Prior to demineralized water treatment, most raw water sources must first undergo pretreatment to remove suspended solids and reduce scale forming hardness and/or compounds that have a propensity to generate corrosion. Depending on the source of raw water, water chemistry varies significantly. Relative ranges for key parameters are shown in TABLE 1. Main contaminants of concern for boiler feedwater include:

  • Suspended solids. Suspended solids will settle out on equipment surfaces and cause deposition.
  • Total hardness. In most waters, nearly all hardness is due to calcium and magnesium. Hardness can cause scale in heat exchangers, pipe and vessel surfaces, resulting in unnecessary downtime and reduced process performance (e.g., in heat exchangers).
  • Silica. Hard scales resulting from silica are called silica-based deposits. These result from either amorphous silica and/or magnesium silicate. Silica entering a boiler can also be carried with the saturated steam as silicic acid, which can cause precipitates on metal surfaces. Hence, silica is considered one of the most critical parameters in any demineralized water treatment system and it is essential to closely monitor and control silica in the demineralized water makeup supply and, in turn, the demineralized water.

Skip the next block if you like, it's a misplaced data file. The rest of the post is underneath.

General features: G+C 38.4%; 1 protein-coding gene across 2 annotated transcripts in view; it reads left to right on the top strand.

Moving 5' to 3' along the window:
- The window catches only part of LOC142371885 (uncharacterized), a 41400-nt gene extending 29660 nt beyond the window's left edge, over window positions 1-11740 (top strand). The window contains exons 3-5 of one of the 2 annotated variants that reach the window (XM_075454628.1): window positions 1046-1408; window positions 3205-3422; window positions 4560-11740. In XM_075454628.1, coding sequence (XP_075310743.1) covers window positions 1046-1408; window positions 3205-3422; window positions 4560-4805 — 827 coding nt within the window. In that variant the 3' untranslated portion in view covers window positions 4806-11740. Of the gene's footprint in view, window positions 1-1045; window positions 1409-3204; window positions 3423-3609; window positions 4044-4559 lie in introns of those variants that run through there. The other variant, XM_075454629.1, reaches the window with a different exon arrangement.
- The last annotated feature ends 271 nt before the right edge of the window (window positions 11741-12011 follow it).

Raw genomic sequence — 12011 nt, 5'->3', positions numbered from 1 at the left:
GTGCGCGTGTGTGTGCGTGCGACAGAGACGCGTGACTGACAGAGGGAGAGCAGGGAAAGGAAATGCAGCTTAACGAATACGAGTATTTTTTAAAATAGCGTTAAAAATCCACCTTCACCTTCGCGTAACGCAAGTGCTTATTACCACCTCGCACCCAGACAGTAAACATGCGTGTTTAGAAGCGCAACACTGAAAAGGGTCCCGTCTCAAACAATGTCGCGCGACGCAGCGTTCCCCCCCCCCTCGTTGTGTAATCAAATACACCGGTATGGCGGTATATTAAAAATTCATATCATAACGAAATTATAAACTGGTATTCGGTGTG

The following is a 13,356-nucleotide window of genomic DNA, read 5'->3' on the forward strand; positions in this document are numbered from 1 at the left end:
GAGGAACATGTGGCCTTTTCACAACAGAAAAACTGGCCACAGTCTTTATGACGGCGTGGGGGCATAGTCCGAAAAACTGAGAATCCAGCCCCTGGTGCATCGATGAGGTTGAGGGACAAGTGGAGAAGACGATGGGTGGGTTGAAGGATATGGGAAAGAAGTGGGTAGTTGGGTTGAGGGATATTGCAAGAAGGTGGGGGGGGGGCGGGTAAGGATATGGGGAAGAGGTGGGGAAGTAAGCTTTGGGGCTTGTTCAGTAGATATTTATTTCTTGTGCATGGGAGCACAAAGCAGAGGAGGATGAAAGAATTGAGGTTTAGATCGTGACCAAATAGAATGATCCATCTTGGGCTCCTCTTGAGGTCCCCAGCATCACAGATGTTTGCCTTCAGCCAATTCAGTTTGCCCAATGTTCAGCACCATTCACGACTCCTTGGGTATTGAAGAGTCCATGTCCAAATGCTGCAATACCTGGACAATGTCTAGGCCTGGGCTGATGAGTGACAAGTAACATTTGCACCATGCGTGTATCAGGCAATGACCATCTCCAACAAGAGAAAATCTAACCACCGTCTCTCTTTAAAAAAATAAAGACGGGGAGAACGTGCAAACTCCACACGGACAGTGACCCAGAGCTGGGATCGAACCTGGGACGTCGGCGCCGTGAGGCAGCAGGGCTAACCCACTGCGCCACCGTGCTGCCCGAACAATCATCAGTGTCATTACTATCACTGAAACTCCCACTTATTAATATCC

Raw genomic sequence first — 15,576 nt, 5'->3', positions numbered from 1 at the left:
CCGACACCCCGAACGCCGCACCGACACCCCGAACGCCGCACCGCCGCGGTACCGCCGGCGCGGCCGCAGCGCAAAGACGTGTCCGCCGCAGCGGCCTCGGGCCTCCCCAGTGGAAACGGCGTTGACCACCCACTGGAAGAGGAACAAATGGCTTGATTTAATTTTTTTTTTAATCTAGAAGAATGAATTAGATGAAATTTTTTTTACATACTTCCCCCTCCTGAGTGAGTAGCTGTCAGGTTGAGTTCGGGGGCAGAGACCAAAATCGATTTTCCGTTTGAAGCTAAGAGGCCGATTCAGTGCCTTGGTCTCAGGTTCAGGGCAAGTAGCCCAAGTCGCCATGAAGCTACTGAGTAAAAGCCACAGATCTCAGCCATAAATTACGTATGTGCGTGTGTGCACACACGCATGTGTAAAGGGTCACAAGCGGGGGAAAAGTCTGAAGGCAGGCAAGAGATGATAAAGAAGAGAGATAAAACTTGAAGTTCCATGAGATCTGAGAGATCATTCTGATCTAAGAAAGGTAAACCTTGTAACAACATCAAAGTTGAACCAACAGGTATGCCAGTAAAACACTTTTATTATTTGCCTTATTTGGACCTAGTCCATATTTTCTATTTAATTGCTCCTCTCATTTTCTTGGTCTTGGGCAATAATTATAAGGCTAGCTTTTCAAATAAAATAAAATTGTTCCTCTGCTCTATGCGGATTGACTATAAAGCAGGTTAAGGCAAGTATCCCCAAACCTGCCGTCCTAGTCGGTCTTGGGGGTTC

• Iron. Soluble and insoluble iron will combine with phosphates and hydroxides to form scale and cause corrosion and overheating problems.
  • Dissolved solids. High ranges of dissolved solids can cause process interference and foaming in the boiler.